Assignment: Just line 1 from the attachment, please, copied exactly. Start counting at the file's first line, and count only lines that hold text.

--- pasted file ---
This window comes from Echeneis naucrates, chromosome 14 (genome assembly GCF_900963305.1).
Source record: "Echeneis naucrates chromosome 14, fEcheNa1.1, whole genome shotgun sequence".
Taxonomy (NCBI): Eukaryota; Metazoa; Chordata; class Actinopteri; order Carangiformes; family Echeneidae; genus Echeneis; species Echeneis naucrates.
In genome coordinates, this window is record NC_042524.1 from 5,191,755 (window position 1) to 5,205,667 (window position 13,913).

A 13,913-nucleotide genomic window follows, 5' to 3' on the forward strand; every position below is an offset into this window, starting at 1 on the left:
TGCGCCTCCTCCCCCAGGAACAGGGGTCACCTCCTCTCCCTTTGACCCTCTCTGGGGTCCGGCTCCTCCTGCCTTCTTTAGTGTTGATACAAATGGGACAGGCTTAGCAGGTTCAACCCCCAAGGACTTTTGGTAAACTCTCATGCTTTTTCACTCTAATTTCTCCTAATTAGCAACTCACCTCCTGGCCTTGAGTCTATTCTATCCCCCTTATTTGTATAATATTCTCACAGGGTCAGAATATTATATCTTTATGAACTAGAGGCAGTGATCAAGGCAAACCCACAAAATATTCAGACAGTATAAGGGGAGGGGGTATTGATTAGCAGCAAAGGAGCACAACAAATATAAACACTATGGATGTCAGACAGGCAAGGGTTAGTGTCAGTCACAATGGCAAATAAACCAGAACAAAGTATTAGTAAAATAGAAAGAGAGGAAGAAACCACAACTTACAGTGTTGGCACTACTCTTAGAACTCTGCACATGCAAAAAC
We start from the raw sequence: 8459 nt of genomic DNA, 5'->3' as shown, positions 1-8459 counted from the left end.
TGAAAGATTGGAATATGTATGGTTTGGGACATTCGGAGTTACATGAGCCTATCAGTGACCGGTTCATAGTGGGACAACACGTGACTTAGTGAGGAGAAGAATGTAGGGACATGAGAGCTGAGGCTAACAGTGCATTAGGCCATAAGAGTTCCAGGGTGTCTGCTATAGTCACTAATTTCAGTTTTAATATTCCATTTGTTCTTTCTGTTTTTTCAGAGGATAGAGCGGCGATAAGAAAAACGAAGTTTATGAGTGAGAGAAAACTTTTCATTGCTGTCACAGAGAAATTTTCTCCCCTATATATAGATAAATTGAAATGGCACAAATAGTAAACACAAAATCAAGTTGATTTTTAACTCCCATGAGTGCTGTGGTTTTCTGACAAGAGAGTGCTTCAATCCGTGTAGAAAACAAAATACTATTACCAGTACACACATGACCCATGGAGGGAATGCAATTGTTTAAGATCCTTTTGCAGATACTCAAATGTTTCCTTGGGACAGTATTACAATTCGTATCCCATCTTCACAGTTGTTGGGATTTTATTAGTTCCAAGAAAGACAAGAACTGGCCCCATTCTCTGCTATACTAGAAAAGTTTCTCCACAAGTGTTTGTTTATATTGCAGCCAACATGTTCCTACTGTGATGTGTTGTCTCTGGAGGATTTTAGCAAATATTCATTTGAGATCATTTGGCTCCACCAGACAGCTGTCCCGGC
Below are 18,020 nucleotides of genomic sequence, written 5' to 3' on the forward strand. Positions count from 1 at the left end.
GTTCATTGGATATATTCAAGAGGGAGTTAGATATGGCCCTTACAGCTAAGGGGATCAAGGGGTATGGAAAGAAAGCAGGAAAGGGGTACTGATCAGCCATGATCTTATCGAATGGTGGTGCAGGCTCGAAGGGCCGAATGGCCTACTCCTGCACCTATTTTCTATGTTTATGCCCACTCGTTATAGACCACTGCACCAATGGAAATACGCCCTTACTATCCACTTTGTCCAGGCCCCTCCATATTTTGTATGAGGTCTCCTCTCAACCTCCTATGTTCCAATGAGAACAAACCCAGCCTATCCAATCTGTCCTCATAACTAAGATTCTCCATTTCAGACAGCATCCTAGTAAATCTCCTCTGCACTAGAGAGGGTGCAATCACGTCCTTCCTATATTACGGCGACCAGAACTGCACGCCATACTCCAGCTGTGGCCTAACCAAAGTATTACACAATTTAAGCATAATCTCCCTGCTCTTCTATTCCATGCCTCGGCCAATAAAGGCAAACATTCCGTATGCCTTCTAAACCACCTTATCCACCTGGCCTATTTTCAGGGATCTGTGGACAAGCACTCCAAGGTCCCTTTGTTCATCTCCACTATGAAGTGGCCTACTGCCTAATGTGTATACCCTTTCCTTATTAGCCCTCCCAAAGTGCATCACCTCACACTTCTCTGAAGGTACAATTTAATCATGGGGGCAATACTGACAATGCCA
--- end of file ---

This window comes from Echeneis naucrates, chromosome 14 (genome assembly GCF_900963305.1).